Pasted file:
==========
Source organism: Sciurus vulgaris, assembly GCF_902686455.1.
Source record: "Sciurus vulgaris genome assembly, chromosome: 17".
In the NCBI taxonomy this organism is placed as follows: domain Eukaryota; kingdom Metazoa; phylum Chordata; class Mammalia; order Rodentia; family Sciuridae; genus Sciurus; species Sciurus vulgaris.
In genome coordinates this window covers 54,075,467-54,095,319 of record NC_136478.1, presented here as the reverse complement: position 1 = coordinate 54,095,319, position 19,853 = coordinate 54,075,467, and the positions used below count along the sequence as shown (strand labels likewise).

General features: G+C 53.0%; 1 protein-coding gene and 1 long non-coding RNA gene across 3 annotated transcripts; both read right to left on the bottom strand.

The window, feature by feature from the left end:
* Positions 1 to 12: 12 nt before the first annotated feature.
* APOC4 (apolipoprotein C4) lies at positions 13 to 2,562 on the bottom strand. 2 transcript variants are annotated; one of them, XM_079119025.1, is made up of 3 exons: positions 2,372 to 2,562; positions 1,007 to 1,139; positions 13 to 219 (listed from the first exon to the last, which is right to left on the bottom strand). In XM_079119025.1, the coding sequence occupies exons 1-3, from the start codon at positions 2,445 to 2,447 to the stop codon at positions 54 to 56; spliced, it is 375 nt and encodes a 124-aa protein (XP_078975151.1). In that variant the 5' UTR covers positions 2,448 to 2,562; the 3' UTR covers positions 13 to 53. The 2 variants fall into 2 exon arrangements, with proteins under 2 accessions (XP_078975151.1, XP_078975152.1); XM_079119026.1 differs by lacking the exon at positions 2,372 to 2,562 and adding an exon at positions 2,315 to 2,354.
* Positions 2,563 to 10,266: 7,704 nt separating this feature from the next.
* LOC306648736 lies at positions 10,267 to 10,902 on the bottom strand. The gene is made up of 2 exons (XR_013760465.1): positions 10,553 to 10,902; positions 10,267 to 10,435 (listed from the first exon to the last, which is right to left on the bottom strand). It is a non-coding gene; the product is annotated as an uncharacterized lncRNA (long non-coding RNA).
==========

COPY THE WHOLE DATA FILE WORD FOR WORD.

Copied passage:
Source organism: Sciurus vulgaris, assembly GCF_902686455.1.
Source record: "Sciurus vulgaris genome assembly, chromosome: 17".
In the NCBI taxonomy this organism is placed as follows: domain Eukaryota; kingdom Metazoa; phylum Chordata; class Mammalia; order Rodentia; family Sciuridae; genus Sciurus; species Sciurus vulgaris.
In genome coordinates this window covers 54,075,467-54,095,319 of record NC_136478.1, presented here as the reverse complement: position 1 = coordinate 54,095,319, position 19,853 = coordinate 54,075,467, and the positions used below count along the sequence as shown (strand labels likewise).

General features: G+C 53.0%; 1 protein-coding gene and 1 long non-coding RNA gene across 3 annotated transcripts; both read right to left on the bottom strand.

The window, feature by feature from the left end:
* Positions 1 to 12: 12 nt before the first annotated feature.
* APOC4 (apolipoprotein C4) lies at positions 13 to 2,562 on the bottom strand. 2 transcript variants are annotated; one of them, XM_079119025.1, is made up of 3 exons: positions 2,372 to 2,562; positions 1,007 to 1,139; positions 13 to 219 (listed from the first exon to the last, which is right to left on the bottom strand). In XM_079119025.1, the coding sequence occupies exons 1-3, from the start codon at positions 2,445 to 2,447 to the stop codon at positions 54 to 56; spliced, it is 375 nt and encodes a 124-aa protein (XP_078975151.1). In that variant the 5' UTR covers positions 2,448 to 2,562; the 3' UTR covers positions 13 to 53. The 2 variants fall into 2 exon arrangements, with proteins under 2 accessions (XP_078975151.1, XP_078975152.1); XM_079119026.1 differs by lacking the exon at positions 2,372 to 2,562 and adding an exon at positions 2,315 to 2,354.
* Positions 2,563 to 10,266: 7,704 nt separating this feature from the next.
* LOC306648736 lies at positions 10,267 to 10,902 on the bottom strand. The gene is made up of 2 exons (XR_013760465.1): positions 10,553 to 10,902; positions 10,267 to 10,435 (listed from the first exon to the last, which is right to left on the bottom strand). It is a non-coding gene; the product is annotated as an uncharacterized lncRNA (long non-coding RNA).